A smiling Sandy Lyle, right, is presented the Green Jacket of the Augusta National Golf Club after he won the 1988 Masters golf title
A smiling Sandy Lyle, right, is presented the Green Jacket of the Augusta National Golf Club after he won the 1988 Masters golf title

When Scots came to the fore in the golfing world

Scotland is the home of golf, so it’s hardly surprising that the country’s men and women have put in some great performances on the fairways over the years.

With the Solheim Cup coming to Gleneagles later this year, golf will be on everyone’s lips this summer.

1. Colin Montgomerie, Ryder Cup, 2010

The 2010 Ryder Cup at Celtic Manor in Newport, South Wales, will always be remembered for the rain, which forced the contest to finish on Monday instead of Sunday. This was the 17th time that the cup had been staged in Britain, but the first time in Wales. The tournament was played on the specially constructed Twenty Ten Course, but it will also be remembered for Scottish golfer Colin Montgomerie captaining his European team to a dramatic victory, with Northern Ireland’s Graeme McDowell winning the final round. This was an unprecedented fourth consecutive victory at home for the European team.

2. Paul Lawrie, The Open, Carnoustie, 1999

In 1999 at Carnoustie, Paul Lawrie became the first Scot to win The Open in his home country since Tommy Armour’s victory on the Angus course in 1931. Frenchman Jean van de Velde had led for the first three rounds, but Lawrie remained cool under pressure to produce a birdie on the final hole and clinch the Claret Jug.

3. Jessie Valentine, British Ladies Championship, Hunstanton Golf Club, 1958

Born in Perth in 1915, Jessie Valentine was hailed as the ‘queen of golf’ after she won the 1958 British Ladies Championship staged at Hunstanton Golf Club in Norfolk, securing victory over rival Elizabeth Park by a single hole at the end of a closely-fought contest. Valentine, who was also Scottish Ladies Champion six times and was selected on seven occasions for the Great Britain and Ireland Curtis Cup team, became a Member of the Order of the British Empire (MBE) in 1959.

4. The ‘first’ Ryder Cup, Gleneagles, 1921

In 1921, twenty men from Great Britain & Ireland and the United States faced each other in a challenge match. The contest had no name, no fanfare and no trophy – but it paved the way for one of the most famous sporting competitions in the world. Six years later, the ‘official’ Ryder Cup was launched in Massachusetts.

05. James Braid, The Open, St Andrews, 1910

James Braid from Earlsferry in Fife sealed a fi fth Open win with a round of 76 on the Old Course at St Andrews in 1910, adding to his victories at Muirfield in 1901, St Andrews in 1905, Muirfield again in 1906 and Prestwick in 1908. He went on to design golf courses, including the Open Championship venue, Carnoustie Golf Links, as well as the King’s and Queen’s courses at Gleneagles.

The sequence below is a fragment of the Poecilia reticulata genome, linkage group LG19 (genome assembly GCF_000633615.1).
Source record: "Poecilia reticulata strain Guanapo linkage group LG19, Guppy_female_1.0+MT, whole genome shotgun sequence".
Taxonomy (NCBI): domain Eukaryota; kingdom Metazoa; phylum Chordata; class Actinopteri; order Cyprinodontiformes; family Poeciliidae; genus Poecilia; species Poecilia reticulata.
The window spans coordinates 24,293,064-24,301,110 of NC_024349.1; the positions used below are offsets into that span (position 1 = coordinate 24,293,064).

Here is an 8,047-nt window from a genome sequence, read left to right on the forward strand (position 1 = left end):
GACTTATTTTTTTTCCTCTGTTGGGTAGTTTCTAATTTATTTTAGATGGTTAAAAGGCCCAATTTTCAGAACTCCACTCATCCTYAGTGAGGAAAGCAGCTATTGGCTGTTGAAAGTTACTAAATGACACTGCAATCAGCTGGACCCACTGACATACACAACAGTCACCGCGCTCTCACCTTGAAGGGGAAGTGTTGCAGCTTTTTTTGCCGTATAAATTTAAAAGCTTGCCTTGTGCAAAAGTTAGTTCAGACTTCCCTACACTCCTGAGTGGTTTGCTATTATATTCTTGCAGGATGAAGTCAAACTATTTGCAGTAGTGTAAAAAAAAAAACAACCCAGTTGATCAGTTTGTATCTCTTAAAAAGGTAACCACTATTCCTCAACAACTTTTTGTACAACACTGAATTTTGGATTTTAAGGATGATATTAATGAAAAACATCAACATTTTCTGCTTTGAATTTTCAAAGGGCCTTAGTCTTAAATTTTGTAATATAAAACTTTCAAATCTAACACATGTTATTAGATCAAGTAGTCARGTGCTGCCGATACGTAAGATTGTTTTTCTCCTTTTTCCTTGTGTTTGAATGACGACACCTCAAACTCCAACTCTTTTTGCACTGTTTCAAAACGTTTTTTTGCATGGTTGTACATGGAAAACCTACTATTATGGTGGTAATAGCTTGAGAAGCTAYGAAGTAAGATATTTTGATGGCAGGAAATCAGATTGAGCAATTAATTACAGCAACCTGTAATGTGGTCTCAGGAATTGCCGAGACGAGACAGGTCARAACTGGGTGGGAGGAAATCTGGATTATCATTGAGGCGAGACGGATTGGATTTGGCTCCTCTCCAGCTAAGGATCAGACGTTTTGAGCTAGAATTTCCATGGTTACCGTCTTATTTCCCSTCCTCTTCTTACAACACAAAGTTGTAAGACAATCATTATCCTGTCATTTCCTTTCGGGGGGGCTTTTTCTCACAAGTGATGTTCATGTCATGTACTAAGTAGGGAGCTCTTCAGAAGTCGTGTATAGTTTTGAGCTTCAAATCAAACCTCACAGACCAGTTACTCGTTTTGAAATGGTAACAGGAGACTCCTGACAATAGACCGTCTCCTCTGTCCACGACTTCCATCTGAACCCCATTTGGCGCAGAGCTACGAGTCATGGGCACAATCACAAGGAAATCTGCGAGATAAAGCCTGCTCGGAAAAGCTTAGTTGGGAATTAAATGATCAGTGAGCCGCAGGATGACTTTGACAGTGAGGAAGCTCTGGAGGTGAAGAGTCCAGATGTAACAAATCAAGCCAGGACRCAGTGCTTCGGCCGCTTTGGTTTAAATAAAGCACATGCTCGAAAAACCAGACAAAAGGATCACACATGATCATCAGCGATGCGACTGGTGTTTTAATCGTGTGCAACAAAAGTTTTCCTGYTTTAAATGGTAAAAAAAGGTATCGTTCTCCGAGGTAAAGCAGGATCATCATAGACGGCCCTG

06. Sandy Lyle, US Masters, Augusta, 1988

A smiling Sandy Lyle, right, is presented the Green Jacket of the Augusta National Golf Club after he won the 1988 Masters golf title

One of the greatest moments ingrained in the minds of Scottish golf fans came when Sandy Lyle hit the ball out of the bunker on the 18th hole. He sank the ensuing putt for a birdie to win by one stroke over runner-up Mark Calcavecchia of the United States, making him the first European player to win the US Masters and claim the famed green jacket. He remains the only Scot to have won the title.

07. Willie Park Snr, The First Open, Prestwick, 1860

The first Open saw two of the greatest names in golf – Willie Park Snr of Musselburgh and Old Tom Morris of St Andrews – doing battle on the windswept course at Prestwick. Park emerged victorious after three rounds on the 12 hole links course. Clubs from throughout Scotland and England had been invited to send their best players to the contest.

08. Old Tom Morris and Young Tom Morris, The Open, Prestwick, 1868

‘Old’ Tom Morris and his son, Tommy, dominated the game in the 1860s and 1870s. Old Tom won The Open four times, with his son equalling his haul. The tipping point came in 1868 at Prestwick, when Young Tom Morris beat his father to claim his first title. Young Tom went on to win the competition three times in a row, allowing him to keep the trophy, a red leather belt.

09. Sam Torrance, Ryder Cup, The Belfry, 1985

When Scottish golfing legend Sam Torrance sank the winning putt at The Belfry on 15 September, 1985, he handed Europe its first Ryder Cup win in 28 years. In his autobiography, Out Of Bounds, Torrance later admitted that the celebrations lasted for four days. Torrance then went on to captain Europe to victory on the same course in 2002.

10. Catriona Matthew, Women’s British Open, Royal Lytham & St Annes, 2009

Catriona Matthew became the first Scot to win a women’s major golf championship when she sealed victory at the British Open at Royal Lytham & St Annes in 2009. Matthew’s win came just weeks after she gave birth to her second daughter, Sophie, leading the press to dub it ‘the mother of all victories’.